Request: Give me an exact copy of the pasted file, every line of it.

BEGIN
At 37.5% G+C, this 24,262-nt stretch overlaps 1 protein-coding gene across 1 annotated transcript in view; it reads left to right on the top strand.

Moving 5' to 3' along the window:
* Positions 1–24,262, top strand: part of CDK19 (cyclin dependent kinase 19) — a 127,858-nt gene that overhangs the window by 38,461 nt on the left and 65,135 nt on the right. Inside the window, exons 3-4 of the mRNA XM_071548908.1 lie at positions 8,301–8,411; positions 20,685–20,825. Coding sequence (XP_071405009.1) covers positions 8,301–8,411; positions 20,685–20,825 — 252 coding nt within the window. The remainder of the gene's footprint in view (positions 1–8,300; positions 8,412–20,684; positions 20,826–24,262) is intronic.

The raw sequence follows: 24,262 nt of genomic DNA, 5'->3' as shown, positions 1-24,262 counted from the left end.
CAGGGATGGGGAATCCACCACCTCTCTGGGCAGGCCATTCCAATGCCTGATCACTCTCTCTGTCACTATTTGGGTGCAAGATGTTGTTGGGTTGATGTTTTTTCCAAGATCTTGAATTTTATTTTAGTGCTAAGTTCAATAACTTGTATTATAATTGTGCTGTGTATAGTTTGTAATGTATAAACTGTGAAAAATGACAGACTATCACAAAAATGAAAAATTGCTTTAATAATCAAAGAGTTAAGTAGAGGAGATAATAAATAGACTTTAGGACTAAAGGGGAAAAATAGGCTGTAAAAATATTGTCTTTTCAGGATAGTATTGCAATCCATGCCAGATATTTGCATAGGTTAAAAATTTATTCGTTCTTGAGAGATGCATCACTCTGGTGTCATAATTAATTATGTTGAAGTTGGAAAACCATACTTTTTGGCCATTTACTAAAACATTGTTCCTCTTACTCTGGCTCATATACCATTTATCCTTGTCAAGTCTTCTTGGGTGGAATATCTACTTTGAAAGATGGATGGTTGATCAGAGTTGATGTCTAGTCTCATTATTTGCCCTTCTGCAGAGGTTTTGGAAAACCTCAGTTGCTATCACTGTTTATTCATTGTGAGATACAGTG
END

At 37.5% G+C, this 24,262-nt stretch overlaps 1 protein-coding gene across 1 annotated transcript in view; it reads left to right on the top strand.

Moving 5' to 3' along the window:
* Positions 1–24,262, top strand: part of CDK19 (cyclin dependent kinase 19) — a 127,858-nt gene that overhangs the window by 38,461 nt on the left and 65,135 nt on the right. Inside the window, exons 3-4 of the mRNA XM_071548908.1 lie at positions 8,301–8,411; positions 20,685–20,825. Coding sequence (XP_071405009.1) covers positions 8,301–8,411; positions 20,685–20,825 — 252 coding nt within the window. The remainder of the gene's footprint in view (positions 1–8,300; positions 8,412–20,684; positions 20,826–24,262) is intronic.

The raw sequence follows: 24,262 nt of genomic DNA, 5'->3' as shown, positions 1-24,262 counted from the left end.
CAGGGATGGGGAATCCACCACCTCTCTGGGCAGGCCATTCCAATGCCTGATCACTCTCTCTGTCACTATTTGGGTGCAAGATGTTGTTGGGTTGATGTTTTTTCCAAGATCTTGAATTTTATTTTAGTGCTAAGTTCAATAACTTGTATTATAATTGTGCTGTGTATAGTTTGTAATGTATAAACTGTGAAAAATGACAGACTATCACAAAAATGAAAAATTGCTTTAATAATCAAAGAGTTAAGTAGAGGAGATAATAAATAGACTTTAGGACTAAAGGGGAAAAATAGGCTGTAAAAATATTGTCTTTTCAGGATAGTATTGCAATCCATGCCAGATATTTGCATAGGTTAAAAATTTATTCGTTCTTGAGAGATGCATCACTCTGGTGTCATAATTAATTATGTTGAAGTTGGAAAACCATACTTTTTGGCCATTTACTAAAACATTGTTCCTCTTACTCTGGCTCATATACCATTTATCCTTGTCAAGTCTTCTTGGGTGGAATATCTACTTTGAAAGATGGATGGTTGATCAGAGTTGATGTCTAGTCTCATTATTTGCCCTTCTGCAGAGGTTTTGGAAAACCTCAGTTGCTATCACTGTTTATTCATTGTGAGATACAGTG